On a positive note, DT Ricky Jean Francois had a great game and probably played the best out of any defensive starter. I must admit, I assumed Francois would be just a depth piece at the time of his signing, but his reliability and familiarity with the defense have him in line for a much bigger role. His ascendance could also be credited to the lackluster performance of Robinson.

Both Anthony Zettel and Kerry Hyder also had a few nice reps.


One thing is clear– linebacker Jarrad Davis has to play under more control and take better angles. It plagued him his rookie year and it doesn’t seem like anything has changed. He is left attempting arm tackles far too often which result in missed tackles. He missed three ball carriers including one which would have been a sack on QB Ryan Fitzpatrick.

The rest of the unit was quiet with no real standout plays. Reserve LB Jonathan Freeny did have a tackle for a loss and racked up the most solo tackles (3) out of the linebackers.


Nevin Lawson allowed seven catches including a second-half touchdown against a third-string quarterback and a receiver who is on the roster bubble. Add on a holding call, albeit a rather weak one, and it was a very forgettable night for the incumbent second corner.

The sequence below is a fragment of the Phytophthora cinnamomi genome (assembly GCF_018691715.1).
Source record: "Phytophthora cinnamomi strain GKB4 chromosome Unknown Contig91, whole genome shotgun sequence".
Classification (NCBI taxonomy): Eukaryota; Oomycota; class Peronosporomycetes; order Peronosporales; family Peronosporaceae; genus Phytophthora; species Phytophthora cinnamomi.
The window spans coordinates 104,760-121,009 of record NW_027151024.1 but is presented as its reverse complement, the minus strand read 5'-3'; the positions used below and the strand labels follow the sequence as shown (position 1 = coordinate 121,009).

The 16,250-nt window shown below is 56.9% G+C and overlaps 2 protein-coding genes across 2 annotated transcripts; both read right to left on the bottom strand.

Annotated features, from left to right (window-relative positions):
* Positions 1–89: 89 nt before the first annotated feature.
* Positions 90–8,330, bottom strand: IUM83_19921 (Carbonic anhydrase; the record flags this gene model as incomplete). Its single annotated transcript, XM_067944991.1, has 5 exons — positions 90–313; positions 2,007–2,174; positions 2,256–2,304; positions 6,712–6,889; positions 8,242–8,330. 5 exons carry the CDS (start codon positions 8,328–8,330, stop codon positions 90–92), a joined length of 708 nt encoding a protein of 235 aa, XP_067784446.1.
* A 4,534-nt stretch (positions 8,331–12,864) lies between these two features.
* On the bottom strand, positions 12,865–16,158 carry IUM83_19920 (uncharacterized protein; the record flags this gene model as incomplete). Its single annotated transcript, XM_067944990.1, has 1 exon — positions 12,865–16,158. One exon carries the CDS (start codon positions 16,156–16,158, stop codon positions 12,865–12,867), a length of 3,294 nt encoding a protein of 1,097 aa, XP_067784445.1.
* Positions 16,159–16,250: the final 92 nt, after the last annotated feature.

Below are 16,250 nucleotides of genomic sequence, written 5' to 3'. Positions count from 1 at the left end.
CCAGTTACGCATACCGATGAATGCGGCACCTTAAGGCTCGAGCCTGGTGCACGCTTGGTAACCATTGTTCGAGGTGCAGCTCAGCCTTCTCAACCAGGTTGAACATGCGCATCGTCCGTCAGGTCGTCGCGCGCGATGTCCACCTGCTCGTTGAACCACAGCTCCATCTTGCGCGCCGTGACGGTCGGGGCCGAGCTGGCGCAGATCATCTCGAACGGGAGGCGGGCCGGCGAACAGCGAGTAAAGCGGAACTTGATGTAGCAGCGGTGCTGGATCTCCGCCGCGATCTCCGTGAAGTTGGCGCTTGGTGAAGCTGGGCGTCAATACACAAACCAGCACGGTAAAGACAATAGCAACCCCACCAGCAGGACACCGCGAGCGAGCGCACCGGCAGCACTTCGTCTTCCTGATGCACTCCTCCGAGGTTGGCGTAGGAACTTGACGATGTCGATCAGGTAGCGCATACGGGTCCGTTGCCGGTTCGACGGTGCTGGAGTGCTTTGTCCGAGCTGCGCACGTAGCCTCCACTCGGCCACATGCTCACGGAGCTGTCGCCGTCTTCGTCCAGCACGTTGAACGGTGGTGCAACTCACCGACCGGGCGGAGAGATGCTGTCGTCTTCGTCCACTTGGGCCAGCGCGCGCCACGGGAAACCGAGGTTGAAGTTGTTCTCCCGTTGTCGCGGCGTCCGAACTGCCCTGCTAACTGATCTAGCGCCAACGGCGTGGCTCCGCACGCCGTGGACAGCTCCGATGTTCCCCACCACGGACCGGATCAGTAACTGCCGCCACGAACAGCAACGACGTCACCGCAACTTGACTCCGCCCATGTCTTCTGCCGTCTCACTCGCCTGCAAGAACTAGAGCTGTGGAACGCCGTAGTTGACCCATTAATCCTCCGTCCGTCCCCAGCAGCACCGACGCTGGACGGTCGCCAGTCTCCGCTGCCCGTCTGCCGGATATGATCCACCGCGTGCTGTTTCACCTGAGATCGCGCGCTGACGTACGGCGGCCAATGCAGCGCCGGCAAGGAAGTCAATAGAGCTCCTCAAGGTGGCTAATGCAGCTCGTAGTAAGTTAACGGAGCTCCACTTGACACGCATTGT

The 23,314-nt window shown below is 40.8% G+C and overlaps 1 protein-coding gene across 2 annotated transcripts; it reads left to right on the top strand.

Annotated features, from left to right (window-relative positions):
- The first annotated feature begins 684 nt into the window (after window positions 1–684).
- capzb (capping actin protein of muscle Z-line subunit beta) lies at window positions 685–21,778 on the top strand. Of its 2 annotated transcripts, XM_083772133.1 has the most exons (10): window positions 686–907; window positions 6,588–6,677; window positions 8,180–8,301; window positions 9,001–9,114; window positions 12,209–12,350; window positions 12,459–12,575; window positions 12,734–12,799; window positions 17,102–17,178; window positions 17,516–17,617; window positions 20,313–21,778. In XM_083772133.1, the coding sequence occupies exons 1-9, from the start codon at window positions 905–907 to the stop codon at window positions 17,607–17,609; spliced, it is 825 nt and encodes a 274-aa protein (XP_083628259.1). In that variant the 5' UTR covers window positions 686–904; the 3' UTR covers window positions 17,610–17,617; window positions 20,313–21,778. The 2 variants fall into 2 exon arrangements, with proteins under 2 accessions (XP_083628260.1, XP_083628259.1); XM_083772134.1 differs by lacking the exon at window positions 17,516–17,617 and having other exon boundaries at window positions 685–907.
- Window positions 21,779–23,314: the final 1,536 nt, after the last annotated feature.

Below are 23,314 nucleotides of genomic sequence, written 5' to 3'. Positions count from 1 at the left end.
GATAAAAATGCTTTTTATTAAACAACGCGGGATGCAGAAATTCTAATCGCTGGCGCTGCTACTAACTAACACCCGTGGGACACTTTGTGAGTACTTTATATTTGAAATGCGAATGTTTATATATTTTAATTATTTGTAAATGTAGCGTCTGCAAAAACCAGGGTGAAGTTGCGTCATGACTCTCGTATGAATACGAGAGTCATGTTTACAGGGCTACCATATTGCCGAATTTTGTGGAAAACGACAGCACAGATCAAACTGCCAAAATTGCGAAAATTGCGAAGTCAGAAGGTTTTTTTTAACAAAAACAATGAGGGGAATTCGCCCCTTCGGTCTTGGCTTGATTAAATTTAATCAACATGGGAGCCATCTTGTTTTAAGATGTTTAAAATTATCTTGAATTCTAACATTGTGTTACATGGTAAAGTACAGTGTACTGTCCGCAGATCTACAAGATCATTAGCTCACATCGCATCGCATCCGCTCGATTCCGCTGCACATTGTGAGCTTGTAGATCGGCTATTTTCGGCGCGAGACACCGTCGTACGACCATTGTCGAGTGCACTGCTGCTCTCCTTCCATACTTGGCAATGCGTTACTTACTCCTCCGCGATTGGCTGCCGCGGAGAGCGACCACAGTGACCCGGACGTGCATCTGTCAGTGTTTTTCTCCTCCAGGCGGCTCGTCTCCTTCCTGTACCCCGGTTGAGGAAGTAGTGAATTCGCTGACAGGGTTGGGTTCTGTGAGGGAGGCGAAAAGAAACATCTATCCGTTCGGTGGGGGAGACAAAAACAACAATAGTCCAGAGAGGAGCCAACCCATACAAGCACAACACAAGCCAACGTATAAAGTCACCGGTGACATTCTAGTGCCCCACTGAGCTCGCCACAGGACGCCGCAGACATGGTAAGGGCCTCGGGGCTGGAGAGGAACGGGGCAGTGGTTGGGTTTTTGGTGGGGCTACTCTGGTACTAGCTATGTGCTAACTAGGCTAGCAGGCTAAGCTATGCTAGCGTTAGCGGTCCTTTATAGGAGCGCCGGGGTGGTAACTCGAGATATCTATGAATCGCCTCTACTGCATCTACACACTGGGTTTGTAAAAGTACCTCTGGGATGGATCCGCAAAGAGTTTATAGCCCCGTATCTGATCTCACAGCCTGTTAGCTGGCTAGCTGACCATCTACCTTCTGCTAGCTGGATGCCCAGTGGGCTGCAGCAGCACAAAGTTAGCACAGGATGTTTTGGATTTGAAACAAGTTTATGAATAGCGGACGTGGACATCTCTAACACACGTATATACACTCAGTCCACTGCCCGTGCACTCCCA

You know it’s a bad night when even All-Pro Darius Slay allows a touchdown and multiple catches to obscure NFL names.

Rookie safety, Tracy Walker, had another sneaky-good performance. He came away with some nice hits and a game-ending interception. It is yet to be determined if he can have success against higher quality players though.

Something I noticed regarding the tackling of our safeties was their trajectory. Given the new leading with the helmet rules, the Lions safety group as a whole were hitting hard and aiming low. For example, Quandre Diggs put a good lick on WR Mike Evans’ lower back which essentially ended Evans’ night. Due to Diggs leading with his shoulder, not being able to wrap up, and targeting the midsection, his similar style hit on TE OJ Howard resulted in Diggs bouncing off of Howard like a ping pong ball just a couple plays later. No matter the case, it appears the Lions coaching staff has worked with the defensive backs on how to properly hit without drawing a flag.

Follow Lion Lowdown on Twitter @LionLowdown or Logan Lamorandier @LLamorandier